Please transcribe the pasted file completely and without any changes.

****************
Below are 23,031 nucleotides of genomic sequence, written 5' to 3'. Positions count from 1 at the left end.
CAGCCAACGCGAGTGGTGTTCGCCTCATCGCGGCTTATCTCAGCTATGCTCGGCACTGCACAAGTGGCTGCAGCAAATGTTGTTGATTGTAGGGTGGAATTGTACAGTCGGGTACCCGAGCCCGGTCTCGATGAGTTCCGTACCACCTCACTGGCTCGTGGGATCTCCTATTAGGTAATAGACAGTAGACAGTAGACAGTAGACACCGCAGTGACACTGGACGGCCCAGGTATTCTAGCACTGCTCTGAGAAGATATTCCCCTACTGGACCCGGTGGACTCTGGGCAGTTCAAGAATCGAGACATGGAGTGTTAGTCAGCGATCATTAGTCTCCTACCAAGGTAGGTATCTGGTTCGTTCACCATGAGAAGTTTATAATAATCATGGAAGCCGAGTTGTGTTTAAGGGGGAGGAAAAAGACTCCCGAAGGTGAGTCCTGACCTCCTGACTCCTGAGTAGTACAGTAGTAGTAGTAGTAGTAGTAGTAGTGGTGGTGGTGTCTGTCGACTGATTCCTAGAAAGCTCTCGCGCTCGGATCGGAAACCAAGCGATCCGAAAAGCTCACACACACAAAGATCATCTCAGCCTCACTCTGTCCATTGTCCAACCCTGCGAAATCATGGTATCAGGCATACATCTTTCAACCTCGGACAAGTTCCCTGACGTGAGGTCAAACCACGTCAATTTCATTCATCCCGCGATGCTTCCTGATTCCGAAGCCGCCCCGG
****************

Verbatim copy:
Below are 23,031 nucleotides of genomic sequence, written 5' to 3'. Positions count from 1 at the left end.
CAGCCAACGCGAGTGGTGTTCGCCTCATCGCGGCTTATCTCAGCTATGCTCGGCACTGCACAAGTGGCTGCAGCAAATGTTGTTGATTGTAGGGTGGAATTGTACAGTCGGGTACCCGAGCCCGGTCTCGATGAGTTCCGTACCACCTCACTGGCTCGTGGGATCTCCTATTAGGTAATAGACAGTAGACAGTAGACAGTAGACACCGCAGTGACACTGGACGGCCCAGGTATTCTAGCACTGCTCTGAGAAGATATTCCCCTACTGGACCCGGTGGACTCTGGGCAGTTCAAGAATCGAGACATGGAGTGTTAGTCAGCGATCATTAGTCTCCTACCAAGGTAGGTATCTGGTTCGTTCACCATGAGAAGTTTATAATAATCATGGAAGCCGAGTTGTGTTTAAGGGGGAGGAAAAAGACTCCCGAAGGTGAGTCCTGACCTCCTGACTCCTGAGTAGTACAGTAGTAGTAGTAGTAGTAGTAGTAGTGGTGGTGGTGTCTGTCGACTGATTCCTAGAAAGCTCTCGCGCTCGGATCGGAAACCAAGCGATCCGAAAAGCTCACACACACAAAGATCATCTCAGCCTCACTCTGTCCATTGTCCAACCCTGCGAAATCATGGTATCAGGCATACATCTTTCAACCTCGGACAAGTTCCCTGACGTGAGGTCAAACCACGTCAATTTCATTCATCCCGCGATGCTTCCTGATTCCGAAGCCGCCCCGG